Y is for Yue



It’s April, and that means it’s time for the A to Z challenge. I really must be a glutton for punishment; April is my last month of college, and I’m still an amateur blogger, but I must say, I’m looking forward to the challenge. I’m going to be writing short little blurbs about some retired characters from my DISTANT past up until recently; all of them are failed concepts. Part of me is hoping that writing about these characters will inspire me…perhaps to write more during the summer when school is out.

I have something to confess.

I really dislike heroines in Young Adult novels. There are very few female protagonists that I actually like. (Hermione from the Harry Potter franchise is one of the first I came to respect. And I read those books for the first time last year.) Granted, I haven’t read a lot of YA novels lately (feel free to give me recommendations), but here are a few not-so brief reasons as to why I don’t like many female protagonists:

  • The author tries too hard to make them “strong, independent women.” There is nothing wrong with being strong or independent or a woman, but for some reason, that translates as, “You need to be stubborn and refuse help from everyone and put all the world’s burdens on your shoulders…but you also need a boy.” There’s always a boy involved. I’d like to see novels where the heroine is independent in a way that isn’t destructive.
  • She’s always awkward…but is she really? This this seems to be a trend with YA authors who want to create a relatable character. “Oh, I’m your average Jane Doe. Look how awkward I am. No one could possibly like me,” she says as she flips her impossibly perfect hair. I’m an awkward person. I know awkward. It doesn’t just mean that you’re uncomfortable in a social situation. It doesn’t mean that you have one or two friends because everyone else hates you. My awkwardness shows in my sense of humor and how loud I am, how sheltered I am. Once I dig myself a hole, I keep digging, and I make it worse. I’m melodramatic. There’s a lot more to being awkward than being an outcast. (And I’d like to point out that most of these girls are self-imposed outcasts.)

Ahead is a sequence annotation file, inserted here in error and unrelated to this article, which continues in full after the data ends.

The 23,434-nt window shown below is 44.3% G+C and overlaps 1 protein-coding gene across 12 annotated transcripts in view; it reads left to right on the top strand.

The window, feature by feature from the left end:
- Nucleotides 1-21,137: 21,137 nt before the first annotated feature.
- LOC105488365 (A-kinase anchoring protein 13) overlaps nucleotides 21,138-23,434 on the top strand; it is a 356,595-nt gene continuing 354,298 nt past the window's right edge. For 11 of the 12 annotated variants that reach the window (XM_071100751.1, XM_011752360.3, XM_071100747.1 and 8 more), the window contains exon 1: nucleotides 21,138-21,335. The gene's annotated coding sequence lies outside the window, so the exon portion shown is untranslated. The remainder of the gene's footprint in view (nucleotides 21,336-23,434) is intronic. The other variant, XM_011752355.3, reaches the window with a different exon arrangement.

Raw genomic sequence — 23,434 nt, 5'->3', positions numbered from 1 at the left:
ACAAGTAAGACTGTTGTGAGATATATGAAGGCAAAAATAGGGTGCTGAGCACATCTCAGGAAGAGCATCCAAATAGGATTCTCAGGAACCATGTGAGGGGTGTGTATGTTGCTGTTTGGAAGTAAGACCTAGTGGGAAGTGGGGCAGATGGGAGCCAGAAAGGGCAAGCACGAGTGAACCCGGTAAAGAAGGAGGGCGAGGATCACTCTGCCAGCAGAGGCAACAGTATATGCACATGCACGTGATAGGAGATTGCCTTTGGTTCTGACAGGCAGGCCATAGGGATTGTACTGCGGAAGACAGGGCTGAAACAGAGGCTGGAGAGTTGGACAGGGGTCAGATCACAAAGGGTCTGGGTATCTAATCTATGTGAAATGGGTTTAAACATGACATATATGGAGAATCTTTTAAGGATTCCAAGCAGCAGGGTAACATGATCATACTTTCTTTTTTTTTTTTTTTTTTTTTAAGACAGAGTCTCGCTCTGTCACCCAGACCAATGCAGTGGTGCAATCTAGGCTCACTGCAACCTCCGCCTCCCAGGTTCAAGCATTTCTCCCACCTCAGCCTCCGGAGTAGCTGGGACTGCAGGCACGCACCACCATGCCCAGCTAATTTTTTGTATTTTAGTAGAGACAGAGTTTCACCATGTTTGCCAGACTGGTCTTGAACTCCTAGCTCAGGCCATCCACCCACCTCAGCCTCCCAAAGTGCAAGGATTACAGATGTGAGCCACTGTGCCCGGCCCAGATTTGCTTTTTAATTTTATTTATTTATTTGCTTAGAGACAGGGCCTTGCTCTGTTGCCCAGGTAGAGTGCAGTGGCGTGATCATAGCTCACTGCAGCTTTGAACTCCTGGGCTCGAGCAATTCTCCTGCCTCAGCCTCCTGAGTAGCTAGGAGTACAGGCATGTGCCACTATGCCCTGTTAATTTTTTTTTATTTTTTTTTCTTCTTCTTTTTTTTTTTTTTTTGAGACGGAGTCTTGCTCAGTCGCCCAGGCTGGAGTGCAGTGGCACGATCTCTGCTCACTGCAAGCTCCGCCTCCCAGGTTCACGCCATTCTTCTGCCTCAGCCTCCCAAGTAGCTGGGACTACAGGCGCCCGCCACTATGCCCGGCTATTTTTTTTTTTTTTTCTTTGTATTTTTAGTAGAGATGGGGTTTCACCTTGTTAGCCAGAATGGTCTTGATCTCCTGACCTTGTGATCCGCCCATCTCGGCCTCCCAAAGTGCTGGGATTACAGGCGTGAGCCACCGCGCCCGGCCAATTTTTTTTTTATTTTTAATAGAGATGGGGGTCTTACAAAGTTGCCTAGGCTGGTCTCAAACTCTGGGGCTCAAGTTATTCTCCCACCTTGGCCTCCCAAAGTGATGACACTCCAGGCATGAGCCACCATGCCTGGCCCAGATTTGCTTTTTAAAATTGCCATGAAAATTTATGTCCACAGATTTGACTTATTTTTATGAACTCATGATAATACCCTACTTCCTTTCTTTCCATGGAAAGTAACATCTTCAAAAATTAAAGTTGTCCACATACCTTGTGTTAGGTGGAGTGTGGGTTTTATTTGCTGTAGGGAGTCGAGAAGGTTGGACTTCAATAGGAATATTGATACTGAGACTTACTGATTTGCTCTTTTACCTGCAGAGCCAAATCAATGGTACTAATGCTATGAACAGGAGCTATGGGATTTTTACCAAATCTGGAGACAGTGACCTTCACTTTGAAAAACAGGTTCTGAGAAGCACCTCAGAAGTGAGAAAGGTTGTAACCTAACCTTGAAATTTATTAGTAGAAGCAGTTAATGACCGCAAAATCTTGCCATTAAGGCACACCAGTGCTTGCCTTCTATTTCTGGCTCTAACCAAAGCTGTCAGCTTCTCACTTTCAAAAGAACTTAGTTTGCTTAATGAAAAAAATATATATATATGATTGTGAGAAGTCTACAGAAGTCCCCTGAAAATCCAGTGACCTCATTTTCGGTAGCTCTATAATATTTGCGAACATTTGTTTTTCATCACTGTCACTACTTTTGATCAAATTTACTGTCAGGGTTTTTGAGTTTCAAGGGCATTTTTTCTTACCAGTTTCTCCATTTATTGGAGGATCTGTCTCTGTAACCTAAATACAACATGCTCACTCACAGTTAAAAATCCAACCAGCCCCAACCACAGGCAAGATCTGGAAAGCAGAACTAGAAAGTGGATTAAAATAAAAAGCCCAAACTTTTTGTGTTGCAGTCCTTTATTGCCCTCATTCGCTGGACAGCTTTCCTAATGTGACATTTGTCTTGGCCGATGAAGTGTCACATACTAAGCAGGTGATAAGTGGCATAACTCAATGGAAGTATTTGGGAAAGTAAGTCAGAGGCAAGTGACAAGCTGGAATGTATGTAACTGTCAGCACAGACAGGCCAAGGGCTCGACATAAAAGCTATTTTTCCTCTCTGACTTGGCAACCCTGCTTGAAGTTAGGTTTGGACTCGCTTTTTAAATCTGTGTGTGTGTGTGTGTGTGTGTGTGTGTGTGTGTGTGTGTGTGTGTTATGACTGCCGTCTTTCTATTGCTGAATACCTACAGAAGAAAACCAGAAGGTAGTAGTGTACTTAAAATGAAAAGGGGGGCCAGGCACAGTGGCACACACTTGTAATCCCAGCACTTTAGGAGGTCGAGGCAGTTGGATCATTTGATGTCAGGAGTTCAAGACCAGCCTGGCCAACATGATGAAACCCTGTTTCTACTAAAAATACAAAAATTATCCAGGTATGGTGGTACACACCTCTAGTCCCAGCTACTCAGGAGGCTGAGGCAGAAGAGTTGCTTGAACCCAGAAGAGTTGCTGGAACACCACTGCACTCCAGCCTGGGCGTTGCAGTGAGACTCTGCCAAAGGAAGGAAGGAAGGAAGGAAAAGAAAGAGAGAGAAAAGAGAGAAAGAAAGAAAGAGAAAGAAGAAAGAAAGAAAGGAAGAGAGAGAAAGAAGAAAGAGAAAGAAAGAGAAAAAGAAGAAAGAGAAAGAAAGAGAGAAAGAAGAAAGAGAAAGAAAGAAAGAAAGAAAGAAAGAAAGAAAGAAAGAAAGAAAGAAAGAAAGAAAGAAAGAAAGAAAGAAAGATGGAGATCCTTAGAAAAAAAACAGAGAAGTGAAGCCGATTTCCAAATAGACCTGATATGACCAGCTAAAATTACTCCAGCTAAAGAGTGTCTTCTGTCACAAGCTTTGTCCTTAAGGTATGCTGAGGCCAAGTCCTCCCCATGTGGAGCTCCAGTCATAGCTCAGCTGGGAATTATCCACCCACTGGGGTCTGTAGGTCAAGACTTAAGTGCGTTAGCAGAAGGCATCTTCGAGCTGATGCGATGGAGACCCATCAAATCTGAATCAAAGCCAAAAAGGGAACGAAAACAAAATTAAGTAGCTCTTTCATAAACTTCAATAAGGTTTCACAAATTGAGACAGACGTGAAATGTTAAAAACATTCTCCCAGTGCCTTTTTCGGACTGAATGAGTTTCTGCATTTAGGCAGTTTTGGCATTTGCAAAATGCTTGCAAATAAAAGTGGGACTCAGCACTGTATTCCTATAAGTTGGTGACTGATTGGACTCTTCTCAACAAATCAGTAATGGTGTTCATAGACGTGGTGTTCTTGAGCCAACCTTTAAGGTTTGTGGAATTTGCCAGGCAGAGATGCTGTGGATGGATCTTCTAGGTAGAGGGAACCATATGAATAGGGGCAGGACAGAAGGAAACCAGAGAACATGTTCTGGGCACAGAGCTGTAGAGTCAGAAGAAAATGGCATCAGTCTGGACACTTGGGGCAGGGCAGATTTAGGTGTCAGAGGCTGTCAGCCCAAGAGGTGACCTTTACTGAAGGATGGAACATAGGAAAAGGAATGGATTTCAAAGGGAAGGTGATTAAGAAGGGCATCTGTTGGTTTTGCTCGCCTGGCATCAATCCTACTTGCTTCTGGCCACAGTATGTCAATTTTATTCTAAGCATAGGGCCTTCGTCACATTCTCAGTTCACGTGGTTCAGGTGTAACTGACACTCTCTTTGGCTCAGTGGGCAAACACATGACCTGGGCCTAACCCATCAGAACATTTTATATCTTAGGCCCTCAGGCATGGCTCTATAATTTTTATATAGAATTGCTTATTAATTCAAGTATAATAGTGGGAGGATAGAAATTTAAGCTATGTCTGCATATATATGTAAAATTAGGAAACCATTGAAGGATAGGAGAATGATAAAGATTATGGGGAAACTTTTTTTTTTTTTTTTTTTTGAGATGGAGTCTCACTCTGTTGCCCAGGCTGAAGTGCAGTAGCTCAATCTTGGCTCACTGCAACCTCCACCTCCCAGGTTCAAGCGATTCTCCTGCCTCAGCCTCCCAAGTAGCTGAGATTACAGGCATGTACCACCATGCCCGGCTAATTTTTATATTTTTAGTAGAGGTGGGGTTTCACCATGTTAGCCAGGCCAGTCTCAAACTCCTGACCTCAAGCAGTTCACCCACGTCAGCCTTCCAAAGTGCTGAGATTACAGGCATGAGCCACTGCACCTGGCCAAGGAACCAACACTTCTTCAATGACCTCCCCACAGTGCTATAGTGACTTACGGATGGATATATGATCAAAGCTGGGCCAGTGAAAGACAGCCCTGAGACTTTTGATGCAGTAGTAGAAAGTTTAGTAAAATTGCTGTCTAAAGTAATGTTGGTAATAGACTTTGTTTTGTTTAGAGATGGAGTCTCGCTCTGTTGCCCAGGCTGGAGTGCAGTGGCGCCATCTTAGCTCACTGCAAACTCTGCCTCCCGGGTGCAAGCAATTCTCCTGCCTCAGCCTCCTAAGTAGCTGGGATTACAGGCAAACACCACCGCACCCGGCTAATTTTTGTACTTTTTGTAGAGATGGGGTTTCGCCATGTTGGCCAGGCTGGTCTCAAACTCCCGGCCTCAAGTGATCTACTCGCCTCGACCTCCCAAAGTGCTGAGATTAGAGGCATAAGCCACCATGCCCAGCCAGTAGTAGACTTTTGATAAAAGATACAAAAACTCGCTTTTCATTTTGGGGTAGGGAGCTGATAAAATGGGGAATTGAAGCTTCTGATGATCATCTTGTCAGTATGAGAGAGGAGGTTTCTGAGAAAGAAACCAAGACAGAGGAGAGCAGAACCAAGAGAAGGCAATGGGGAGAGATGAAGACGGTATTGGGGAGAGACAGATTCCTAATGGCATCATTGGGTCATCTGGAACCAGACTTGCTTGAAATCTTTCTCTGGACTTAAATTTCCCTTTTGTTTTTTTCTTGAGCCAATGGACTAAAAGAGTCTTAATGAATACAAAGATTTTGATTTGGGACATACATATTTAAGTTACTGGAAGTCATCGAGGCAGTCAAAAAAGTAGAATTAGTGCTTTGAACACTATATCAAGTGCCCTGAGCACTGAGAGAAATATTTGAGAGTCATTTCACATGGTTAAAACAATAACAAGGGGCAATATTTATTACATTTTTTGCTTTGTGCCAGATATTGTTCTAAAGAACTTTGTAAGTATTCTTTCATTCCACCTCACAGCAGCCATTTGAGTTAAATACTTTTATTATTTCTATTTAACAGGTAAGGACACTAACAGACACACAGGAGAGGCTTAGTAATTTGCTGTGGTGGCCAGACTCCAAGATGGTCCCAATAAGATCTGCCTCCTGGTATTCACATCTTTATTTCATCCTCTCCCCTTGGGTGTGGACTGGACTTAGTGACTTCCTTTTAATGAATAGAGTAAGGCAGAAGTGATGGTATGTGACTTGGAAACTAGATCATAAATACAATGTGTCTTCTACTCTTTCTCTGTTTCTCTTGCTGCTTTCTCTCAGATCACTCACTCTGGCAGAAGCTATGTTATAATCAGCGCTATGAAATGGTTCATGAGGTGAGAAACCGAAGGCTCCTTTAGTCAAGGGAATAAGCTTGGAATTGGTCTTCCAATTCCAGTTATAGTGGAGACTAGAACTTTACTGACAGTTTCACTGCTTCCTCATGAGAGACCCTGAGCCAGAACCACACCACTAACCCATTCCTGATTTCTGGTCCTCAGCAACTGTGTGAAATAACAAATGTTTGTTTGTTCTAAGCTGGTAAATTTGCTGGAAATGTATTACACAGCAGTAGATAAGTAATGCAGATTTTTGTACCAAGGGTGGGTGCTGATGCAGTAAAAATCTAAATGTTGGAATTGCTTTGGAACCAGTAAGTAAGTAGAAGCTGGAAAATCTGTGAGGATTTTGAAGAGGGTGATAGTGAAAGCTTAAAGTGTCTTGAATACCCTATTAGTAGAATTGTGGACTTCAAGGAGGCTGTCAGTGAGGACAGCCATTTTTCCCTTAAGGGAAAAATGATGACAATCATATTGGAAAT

• Most YA heroines forfeit traditional roles because apparently that’s the only way to be strong. Now I know what you’re thinking. “This is the 21st century! We’re beyond that!” But I’m a traditional person. In my opinion, some of the bravest women are mothers, and I’ve always wanted to read a story about a young mother (or even a middle-aged mother) fighting for what she believes in. I think that’s why I love Molly Weasley so much. (Granted, I also love women in non-traditional roles. The female soldier from the movie World War Z was beyond epic.) I think you can have it all: a woman who clings to traditional values and chooses to be a leader.

Now that I’ve talked your ear off…allow me to introduce my character. Yue Li Xiu is a general for a group known as the Dragon’s Throat. She worked for these knights on and off throughout her early years before deciding to take a break after she got pregnant. She was in love with a fellow soldier, and he was in love with her. They never really got married, but she gave birth to a healthy baby boy and was content taking care of him until…

…a soldier she had burned in the past came looking for revenge. I can’t remember if she had rejected him as a lover or had gotten him into some trouble for inappropriate conduct. I believe it was the latter. This man was known for doing rather inappropriate things with the new recruits. Well, her not-hubby was killed. Her son was taken. And Yue was left injured. She spent a good, long time looking for her boy, but it was no use. She spent some time in recovery before rejoining the knights. Very few people know about her tragic love story, and she tries not to let it interfere with her work.

I like Yue a lot because she’s stern, but she doesn’t let her broken heart keep her from healing. And she doesn’t treat people like crap just because she had a tragic past. She mourns when it’s appropriate and has tried to build a new life for herself. Her past doesn’t necessarily define her. It comes back to haunt her, but she fights it, and she lets others help her. She struggles with her vices, but she recognizes that she has faults and tries to move beyond them. Being a leader doesn’t mean thinking about yourself. It means thinking about your organization, and she tries to think about her country and the men/women under her before she does something wild and reckless.

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